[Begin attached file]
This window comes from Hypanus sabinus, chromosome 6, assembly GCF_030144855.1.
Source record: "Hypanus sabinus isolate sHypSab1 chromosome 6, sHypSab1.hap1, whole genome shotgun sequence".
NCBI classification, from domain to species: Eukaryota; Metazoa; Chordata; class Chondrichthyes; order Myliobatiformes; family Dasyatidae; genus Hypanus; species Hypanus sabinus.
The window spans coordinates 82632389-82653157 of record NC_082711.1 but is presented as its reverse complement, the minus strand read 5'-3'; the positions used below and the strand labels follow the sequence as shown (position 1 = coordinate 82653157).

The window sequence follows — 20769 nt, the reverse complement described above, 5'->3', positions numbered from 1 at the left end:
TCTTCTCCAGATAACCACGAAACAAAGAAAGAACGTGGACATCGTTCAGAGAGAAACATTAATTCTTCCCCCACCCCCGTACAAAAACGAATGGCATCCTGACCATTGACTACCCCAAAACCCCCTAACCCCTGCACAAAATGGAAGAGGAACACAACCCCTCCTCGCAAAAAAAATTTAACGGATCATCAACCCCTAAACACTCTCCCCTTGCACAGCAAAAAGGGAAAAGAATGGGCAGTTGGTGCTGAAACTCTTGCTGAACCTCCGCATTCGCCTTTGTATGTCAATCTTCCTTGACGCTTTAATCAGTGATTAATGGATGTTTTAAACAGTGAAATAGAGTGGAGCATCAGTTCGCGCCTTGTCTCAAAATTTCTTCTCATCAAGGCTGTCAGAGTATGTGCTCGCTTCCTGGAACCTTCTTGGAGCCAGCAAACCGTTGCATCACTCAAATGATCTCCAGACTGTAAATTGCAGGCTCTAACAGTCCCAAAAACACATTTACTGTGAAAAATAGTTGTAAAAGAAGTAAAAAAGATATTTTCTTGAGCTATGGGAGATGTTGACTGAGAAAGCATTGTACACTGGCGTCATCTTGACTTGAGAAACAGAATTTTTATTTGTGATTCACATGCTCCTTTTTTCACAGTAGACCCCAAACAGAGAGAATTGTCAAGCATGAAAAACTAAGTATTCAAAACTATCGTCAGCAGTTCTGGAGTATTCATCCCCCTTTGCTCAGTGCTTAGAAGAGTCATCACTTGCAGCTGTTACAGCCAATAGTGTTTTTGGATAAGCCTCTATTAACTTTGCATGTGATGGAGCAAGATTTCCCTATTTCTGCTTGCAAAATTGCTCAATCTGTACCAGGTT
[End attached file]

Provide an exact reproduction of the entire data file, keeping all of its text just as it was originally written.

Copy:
This window comes from Hypanus sabinus, chromosome 6, assembly GCF_030144855.1.
Source record: "Hypanus sabinus isolate sHypSab1 chromosome 6, sHypSab1.hap1, whole genome shotgun sequence".
NCBI classification, from domain to species: Eukaryota; Metazoa; Chordata; class Chondrichthyes; order Myliobatiformes; family Dasyatidae; genus Hypanus; species Hypanus sabinus.
The window spans coordinates 82632389-82653157 of record NC_082711.1 but is presented as its reverse complement, the minus strand read 5'-3'; the positions used below and the strand labels follow the sequence as shown (position 1 = coordinate 82653157).

The window sequence follows — 20769 nt, the reverse complement described above, 5'->3', positions numbered from 1 at the left end:
TCTTCTCCAGATAACCACGAAACAAAGAAAGAACGTGGACATCGTTCAGAGAGAAACATTAATTCTTCCCCCACCCCCGTACAAAAACGAATGGCATCCTGACCATTGACTACCCCAAAACCCCCTAACCCCTGCACAAAATGGAAGAGGAACACAACCCCTCCTCGCAAAAAAAATTTAACGGATCATCAACCCCTAAACACTCTCCCCTTGCACAGCAAAAAGGGAAAAGAATGGGCAGTTGGTGCTGAAACTCTTGCTGAACCTCCGCATTCGCCTTTGTATGTCAATCTTCCTTGACGCTTTAATCAGTGATTAATGGATGTTTTAAACAGTGAAATAGAGTGGAGCATCAGTTCGCGCCTTGTCTCAAAATTTCTTCTCATCAAGGCTGTCAGAGTATGTGCTCGCTTCCTGGAACCTTCTTGGAGCCAGCAAACCGTTGCATCACTCAAATGATCTCCAGACTGTAAATTGCAGGCTCTAACAGTCCCAAAAACACATTTACTGTGAAAAATAGTTGTAAAAGAAGTAAAAAAGATATTTTCTTGAGCTATGGGAGATGTTGACTGAGAAAGCATTGTACACTGGCGTCATCTTGACTTGAGAAACAGAATTTTTATTTGTGATTCACATGCTCCTTTTTTCACAGTAGACCCCAAACAGAGAGAATTGTCAAGCATGAAAAACTAAGTATTCAAAACTATCGTCAGCAGTTCTGGAGTATTCATCCCCCTTTGCTCAGTGCTTAGAAGAGTCATCACTTGCAGCTGTTACAGCCAATAGTGTTTTTGGATAAGCCTCTATTAACTTTGCATGTGATGGAGCAAGATTTCCCTATTTCTGCTTGCAAAATTGCTCAATCTGTACCAGGTT